I am so disappointed in the lack of awesomeness with the inventions. When the magic elixir that was supposed to change Jeronicus’s life came in the beginning I was riled up for some Toy Story – like, The Indian in the Cupboard – like shenanigans. I was so excited to see the inventive integration of amazing mechanical characters. Yet, the magic life-changing elixir from the beginning unfortunately never reintroduced itself.
Instead, we got Buddy 3000 which was honestly a very underwhelming invention that does what — repeat people’s words and fly?
Well, that already exists in the natural world. It’s called a parrot.
Not a very novel or innovative concept.
I was just hoping to see the inventions come to life a little more and play a larger part in the climax of the film and the resurrection of Jernocius’ career. An army of live inventions that fought on Jeronicus’ behalf.
I wanted to really see the amazingness of his inventions and all of that amazingness was reserved for the beginning of the movie once again.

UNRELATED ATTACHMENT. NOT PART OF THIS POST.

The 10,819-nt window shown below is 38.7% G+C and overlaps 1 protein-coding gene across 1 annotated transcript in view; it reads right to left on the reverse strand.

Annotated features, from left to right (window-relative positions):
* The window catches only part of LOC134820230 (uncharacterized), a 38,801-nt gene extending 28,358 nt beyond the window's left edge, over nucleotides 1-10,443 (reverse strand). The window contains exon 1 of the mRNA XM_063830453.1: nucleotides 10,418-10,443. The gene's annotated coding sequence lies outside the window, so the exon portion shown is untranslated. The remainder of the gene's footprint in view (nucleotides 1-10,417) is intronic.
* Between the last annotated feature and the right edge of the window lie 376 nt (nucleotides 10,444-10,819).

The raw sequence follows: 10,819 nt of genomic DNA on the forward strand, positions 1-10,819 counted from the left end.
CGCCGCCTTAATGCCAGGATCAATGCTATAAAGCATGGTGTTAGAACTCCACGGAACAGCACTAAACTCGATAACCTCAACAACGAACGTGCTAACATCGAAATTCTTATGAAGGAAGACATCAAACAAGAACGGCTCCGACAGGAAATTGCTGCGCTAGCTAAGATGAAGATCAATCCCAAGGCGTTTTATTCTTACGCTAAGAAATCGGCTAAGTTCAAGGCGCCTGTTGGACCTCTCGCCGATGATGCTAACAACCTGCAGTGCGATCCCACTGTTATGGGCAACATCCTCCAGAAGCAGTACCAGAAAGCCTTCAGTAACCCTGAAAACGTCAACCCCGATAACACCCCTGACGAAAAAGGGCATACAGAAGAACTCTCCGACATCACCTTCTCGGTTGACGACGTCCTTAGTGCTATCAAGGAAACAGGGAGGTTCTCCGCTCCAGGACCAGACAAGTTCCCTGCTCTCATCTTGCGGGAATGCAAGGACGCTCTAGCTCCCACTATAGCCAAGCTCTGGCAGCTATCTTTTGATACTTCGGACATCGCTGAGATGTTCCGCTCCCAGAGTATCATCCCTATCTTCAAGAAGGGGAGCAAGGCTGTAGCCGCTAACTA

Jingle Jangle is such a wonderful, magical movie with decent songs. So many sparks flew for me but unfortunately, they were only in the beginning. The middle of the film disengaged me and the introduction of Journey actually felt like a brake on the momentum of the film. The music wasn’t as hype, the action dwindled, and the narrated storytelling was put on hold — that drop of energy never really matched the initial high that was the introduction of this movie and that is my only complaint. If the energy of the beginning was sustained all throughout, this movie would be 10/10 hands down.
So without further ado, I present my rating of:
What was your favorite moment in this musical? Let me know in the comments below!
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Peace, love, and lots of popcorn,